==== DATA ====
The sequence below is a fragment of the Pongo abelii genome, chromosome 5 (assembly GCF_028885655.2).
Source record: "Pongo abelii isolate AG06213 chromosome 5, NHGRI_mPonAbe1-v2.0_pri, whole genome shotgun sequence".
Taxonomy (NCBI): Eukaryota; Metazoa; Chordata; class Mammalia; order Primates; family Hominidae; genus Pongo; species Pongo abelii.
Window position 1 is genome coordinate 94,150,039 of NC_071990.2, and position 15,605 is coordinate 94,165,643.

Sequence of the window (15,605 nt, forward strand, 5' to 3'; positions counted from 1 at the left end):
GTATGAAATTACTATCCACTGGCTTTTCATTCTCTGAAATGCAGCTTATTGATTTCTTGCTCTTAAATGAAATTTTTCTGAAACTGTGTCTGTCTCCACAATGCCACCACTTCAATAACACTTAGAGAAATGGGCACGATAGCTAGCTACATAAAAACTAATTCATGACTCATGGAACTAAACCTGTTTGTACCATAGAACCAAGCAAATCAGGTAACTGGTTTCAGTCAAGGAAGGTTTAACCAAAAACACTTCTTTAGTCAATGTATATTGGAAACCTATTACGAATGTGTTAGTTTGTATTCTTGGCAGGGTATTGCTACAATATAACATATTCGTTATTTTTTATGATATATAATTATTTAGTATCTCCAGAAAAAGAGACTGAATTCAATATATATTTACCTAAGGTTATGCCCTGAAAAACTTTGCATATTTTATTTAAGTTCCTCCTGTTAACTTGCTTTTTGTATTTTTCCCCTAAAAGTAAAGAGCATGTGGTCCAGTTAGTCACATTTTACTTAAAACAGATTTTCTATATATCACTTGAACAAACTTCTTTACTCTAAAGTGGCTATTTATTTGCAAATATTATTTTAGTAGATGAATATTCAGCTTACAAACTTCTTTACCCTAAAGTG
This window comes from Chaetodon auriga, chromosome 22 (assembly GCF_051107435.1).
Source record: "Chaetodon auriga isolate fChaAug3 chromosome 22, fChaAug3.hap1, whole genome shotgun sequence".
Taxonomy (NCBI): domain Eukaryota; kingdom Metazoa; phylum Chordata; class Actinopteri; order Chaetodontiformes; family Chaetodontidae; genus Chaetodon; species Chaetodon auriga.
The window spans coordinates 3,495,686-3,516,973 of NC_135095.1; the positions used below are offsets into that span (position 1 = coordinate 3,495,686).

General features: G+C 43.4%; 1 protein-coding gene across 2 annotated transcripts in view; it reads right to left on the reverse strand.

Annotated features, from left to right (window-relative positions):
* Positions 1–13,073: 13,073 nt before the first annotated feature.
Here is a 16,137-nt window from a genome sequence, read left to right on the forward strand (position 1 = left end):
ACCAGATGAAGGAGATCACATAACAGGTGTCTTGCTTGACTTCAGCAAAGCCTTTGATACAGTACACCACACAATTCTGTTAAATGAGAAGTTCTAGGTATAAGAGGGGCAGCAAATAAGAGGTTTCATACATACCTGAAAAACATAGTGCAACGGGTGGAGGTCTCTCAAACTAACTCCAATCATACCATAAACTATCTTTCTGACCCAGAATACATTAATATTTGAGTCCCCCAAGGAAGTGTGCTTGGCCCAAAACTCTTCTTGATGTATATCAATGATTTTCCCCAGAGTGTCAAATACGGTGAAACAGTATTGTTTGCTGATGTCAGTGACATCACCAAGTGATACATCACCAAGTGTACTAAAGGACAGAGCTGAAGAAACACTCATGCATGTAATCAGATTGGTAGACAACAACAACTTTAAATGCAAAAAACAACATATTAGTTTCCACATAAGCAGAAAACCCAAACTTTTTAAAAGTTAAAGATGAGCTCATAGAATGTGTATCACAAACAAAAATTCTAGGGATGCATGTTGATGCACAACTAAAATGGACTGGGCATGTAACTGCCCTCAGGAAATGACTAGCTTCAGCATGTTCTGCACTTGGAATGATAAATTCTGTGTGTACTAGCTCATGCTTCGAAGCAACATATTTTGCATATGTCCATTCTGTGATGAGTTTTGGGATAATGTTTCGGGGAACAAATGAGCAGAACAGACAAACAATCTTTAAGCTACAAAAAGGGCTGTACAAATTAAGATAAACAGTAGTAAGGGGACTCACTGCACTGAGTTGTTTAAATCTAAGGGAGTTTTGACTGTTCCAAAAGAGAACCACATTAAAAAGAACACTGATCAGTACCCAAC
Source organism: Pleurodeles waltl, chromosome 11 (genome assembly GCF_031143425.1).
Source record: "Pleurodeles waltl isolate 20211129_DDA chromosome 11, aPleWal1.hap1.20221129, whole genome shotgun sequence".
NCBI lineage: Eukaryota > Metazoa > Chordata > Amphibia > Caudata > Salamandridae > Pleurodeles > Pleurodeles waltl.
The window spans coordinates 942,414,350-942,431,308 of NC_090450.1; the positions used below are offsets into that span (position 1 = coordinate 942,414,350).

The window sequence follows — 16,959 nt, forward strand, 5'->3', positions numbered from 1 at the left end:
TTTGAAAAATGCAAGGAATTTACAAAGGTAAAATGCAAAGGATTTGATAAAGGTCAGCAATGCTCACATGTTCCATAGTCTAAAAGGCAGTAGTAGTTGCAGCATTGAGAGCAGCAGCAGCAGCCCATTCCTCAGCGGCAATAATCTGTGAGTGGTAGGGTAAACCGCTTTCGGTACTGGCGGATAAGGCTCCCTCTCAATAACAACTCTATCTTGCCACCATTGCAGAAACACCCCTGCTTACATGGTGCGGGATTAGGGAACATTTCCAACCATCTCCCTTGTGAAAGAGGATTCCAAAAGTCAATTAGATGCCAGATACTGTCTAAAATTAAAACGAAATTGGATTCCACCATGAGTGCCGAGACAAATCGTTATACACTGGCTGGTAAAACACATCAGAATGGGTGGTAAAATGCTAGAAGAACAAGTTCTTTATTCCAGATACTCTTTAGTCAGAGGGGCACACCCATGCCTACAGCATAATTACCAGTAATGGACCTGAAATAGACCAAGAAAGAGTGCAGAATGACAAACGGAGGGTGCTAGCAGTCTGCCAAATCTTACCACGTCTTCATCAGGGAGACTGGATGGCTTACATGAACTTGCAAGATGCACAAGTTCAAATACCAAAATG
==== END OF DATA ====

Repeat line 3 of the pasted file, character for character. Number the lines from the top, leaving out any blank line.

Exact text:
Taxonomy (NCBI): Eukaryota; Metazoa; Chordata; class Mammalia; order Primates; family Hominidae; genus Pongo; species Pongo abelii.